There had been several occasions, when we started crossing that line...  Either her flirting went a little farther than what was comfortable for me, or she was paying so much attention to some other guy that she starting ignoring me.  Doing my best to not be accusatory, I'd bring up my concerns with her and maybe ask if she had a crush (which is perfectly understandable, and does bother me in of itself...  it happens).

She would get all defensive...  "It's just harmless flirting."  "We're just friends!  Why can't I have my own friends?"  "It doesn't mean anything!"  "I can't believe you don't trust me!"

To her, it was just a very close friendship with a male friend.  In reality, she'd fallen in love with them, and was practically acting like they were dating.  She'd gush about them like a school girl.  She'd ogle their photos on Facebook.  She'd spend hours in text conversations (with phone carefully hidden beneath the table or a blanket so no one can see her texts**).  She'd go out of her way to spend time with them.  And if they were visiting us, they would be the focus of her attention to the exclusion of everyone else.  How does that NOT look like a crush at least, or an affair at worst?

**DD has even noticed, which again is, I think, part of what bothers me the most about it.  The other day, I was joking about DD being permanently grafted to her new tablet...  "You're almost as bad as your mother and her cell phone," I joked (and before you say it, yeah, I realize it probably was an inappropriately disrespectful joke to make about DW to DD...  no excuses, except that it's become a common complaint amongst everyone in our household and I slipped).  She defended herself by saying, "At least I don't try to hide it under a blanket like she does."

Urf.

 

Pb.

***cringe***

This would happen to me over and over and over again in my 20s.  (thankfully this was before Facebook and texting).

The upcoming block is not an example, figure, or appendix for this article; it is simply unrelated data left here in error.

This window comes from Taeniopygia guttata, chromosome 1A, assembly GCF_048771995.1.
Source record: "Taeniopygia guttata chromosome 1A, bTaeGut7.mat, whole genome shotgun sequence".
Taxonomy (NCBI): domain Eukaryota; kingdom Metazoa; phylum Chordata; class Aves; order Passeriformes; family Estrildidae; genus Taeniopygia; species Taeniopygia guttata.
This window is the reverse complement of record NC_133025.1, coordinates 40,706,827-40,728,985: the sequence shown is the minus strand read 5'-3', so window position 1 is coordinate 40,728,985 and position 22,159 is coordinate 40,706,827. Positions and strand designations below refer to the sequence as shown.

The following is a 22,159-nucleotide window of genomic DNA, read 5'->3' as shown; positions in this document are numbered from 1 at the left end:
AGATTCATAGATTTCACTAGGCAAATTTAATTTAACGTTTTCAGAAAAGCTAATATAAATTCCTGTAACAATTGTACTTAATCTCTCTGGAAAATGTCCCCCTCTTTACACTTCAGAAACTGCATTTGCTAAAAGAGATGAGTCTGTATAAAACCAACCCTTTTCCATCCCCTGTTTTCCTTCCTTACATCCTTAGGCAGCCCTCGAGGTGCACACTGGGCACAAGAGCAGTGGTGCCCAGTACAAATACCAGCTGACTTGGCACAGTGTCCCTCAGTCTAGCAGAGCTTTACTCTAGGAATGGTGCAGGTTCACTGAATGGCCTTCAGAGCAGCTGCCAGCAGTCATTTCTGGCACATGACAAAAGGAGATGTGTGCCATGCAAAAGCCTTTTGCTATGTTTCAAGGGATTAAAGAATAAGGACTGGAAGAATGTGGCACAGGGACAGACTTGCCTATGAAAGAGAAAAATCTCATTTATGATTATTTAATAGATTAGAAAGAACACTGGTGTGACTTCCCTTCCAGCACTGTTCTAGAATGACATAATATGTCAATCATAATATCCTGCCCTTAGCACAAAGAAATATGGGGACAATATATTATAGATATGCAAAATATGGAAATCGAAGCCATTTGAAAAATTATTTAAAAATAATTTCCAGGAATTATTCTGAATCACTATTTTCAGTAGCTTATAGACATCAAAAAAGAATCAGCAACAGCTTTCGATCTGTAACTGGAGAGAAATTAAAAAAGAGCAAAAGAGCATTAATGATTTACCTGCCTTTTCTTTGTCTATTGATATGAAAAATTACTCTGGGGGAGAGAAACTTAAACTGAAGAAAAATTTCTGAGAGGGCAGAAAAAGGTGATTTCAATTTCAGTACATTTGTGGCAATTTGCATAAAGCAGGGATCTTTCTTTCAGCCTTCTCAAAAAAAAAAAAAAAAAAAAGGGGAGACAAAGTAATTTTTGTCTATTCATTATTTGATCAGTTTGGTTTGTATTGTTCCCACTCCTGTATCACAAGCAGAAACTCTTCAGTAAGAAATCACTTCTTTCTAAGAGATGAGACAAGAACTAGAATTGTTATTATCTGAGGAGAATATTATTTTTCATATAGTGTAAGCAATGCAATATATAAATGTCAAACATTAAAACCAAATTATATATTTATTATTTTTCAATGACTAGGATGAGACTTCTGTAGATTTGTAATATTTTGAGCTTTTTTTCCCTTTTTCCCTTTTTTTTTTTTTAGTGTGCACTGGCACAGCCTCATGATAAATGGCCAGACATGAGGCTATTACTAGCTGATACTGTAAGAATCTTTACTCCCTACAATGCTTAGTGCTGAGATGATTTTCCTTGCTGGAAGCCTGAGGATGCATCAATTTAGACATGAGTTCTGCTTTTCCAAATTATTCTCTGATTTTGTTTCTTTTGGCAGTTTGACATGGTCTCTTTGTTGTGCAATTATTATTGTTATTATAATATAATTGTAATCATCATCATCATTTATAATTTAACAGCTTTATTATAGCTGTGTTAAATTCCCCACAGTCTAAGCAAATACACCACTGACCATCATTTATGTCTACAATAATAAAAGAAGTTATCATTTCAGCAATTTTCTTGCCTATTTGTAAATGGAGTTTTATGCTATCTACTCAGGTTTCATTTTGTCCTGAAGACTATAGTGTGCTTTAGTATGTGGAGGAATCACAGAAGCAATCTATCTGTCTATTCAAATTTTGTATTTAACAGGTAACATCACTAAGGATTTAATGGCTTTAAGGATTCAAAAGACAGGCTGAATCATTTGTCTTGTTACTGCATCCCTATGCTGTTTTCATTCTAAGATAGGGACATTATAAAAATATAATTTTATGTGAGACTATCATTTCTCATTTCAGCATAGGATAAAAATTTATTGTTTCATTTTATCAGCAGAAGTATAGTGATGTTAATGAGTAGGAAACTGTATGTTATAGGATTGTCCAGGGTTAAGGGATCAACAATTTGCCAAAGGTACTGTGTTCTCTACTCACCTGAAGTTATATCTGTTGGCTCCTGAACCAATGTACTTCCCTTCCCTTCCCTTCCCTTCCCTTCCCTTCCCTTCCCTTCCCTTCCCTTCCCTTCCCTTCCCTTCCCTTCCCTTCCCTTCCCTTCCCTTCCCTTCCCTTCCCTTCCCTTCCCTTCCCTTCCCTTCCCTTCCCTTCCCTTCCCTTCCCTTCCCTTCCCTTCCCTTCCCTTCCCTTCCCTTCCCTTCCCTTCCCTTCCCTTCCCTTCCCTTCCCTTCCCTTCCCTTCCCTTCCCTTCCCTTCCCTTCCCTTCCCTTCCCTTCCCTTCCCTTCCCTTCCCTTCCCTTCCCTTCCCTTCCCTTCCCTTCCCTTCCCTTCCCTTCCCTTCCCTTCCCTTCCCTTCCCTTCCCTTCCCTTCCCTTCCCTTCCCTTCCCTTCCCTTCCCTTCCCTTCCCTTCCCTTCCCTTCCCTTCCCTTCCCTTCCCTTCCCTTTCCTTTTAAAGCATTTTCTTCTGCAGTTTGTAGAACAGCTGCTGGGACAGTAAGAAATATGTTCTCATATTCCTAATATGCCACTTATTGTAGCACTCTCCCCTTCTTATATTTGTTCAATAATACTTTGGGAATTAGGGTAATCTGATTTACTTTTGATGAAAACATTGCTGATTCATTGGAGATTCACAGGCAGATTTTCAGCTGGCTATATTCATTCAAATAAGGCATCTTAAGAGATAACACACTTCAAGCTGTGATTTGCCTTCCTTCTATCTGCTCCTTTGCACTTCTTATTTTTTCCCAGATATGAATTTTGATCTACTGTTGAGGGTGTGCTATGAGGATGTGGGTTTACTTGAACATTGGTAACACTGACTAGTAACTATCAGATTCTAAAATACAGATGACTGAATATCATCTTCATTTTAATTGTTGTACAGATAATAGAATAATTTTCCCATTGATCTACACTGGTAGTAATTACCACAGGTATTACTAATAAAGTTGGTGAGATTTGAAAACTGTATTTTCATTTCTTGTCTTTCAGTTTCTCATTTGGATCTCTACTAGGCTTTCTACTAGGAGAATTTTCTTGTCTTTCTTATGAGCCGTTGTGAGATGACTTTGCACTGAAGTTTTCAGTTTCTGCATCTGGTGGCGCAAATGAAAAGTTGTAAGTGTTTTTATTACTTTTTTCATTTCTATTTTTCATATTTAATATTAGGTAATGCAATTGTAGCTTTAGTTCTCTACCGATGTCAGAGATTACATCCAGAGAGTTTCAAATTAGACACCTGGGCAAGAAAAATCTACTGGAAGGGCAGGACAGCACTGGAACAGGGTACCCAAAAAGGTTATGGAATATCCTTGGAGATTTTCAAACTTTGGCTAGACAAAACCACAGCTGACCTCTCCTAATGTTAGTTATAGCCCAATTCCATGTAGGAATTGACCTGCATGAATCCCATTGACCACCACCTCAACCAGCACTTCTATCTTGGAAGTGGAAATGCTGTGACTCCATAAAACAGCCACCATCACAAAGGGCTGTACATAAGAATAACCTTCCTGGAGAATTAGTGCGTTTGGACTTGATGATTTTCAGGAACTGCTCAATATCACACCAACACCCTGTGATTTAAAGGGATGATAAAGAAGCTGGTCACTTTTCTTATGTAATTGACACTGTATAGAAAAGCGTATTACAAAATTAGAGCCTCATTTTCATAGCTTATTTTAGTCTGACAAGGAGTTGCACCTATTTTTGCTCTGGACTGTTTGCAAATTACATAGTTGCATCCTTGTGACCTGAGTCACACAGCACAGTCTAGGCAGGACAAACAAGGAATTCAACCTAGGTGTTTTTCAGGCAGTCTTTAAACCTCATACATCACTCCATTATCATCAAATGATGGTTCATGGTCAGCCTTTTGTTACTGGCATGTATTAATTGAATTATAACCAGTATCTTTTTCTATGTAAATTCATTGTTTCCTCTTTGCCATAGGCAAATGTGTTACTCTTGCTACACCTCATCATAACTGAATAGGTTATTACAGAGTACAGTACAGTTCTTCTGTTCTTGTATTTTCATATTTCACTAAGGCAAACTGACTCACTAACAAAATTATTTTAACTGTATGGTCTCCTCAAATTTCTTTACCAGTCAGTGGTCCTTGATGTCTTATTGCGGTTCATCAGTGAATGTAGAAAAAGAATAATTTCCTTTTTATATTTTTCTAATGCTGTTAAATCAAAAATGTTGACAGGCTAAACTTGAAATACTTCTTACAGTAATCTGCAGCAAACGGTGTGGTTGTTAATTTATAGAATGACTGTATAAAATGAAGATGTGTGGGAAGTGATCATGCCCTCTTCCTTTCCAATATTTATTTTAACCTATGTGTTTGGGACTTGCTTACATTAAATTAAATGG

Do you know what stopped it?  Knowing what it was.  I went to a Behavioral Therapist who explained it to me.  Just the knowledge that it's a 'thing' that can be labeled stopped it from happening anymore.  AAaaannnd of course lots of shame and feeling incredibly stupid.

I will admit to having an

I will admit to having an emotional affair...or at least I was closing in on it with a work colleague. I hadn't been married a year but my hubby would barely acknowledge my existence. We did nothing but fight. It was hard to ignore someone who already had my respect (and maybe I was a little in awe of him as well)  and was actually attentive. Commenting on how nice I looked that day or remarking how funny or smart I was. I was just desperate for attention. It never occurred to me that we would end up together eventually or that things would become physical. In some ways, it was "safe" because I knew it wouldn't go anywhere ultimately. I have too much morality for it to have become physical not to mention he was married as well and I'm not a home-wrecker.

Eventually I shut it down after I caught myself posting photos on Facebook in an attempt to get comments from the guy.He backed off at the time as well because our co-workers were starting to notice. I even 'fessed up to my husband and I was kind of shocked that he was so hurt. And maybe that was an ulterior motive at the time. I just wanted to get through to him. He only calmed down after deciding to leave and saying, "I need to call him and tell him to come take care of you" and then discovering that I didn't even have the guy's phone number in my phone. But to this day, the effects have lingered. If I had a penny for every time he says, "You're going to end up with an older, smarter guy", I would be rich.

I'm still friends with the guy, and I'll even admit to bawling my eyes out when I left that job. We still trade professional related e-mails now, and while they often wander into a formal detailing of what's been going on in our lives, I am careful about the content (as is he...he always asks after my husband and sends his best wishes).

In the end, I still feel bad for becoming susceptible to someone other than my husband, but most of all, I'm sorry that I hurt him.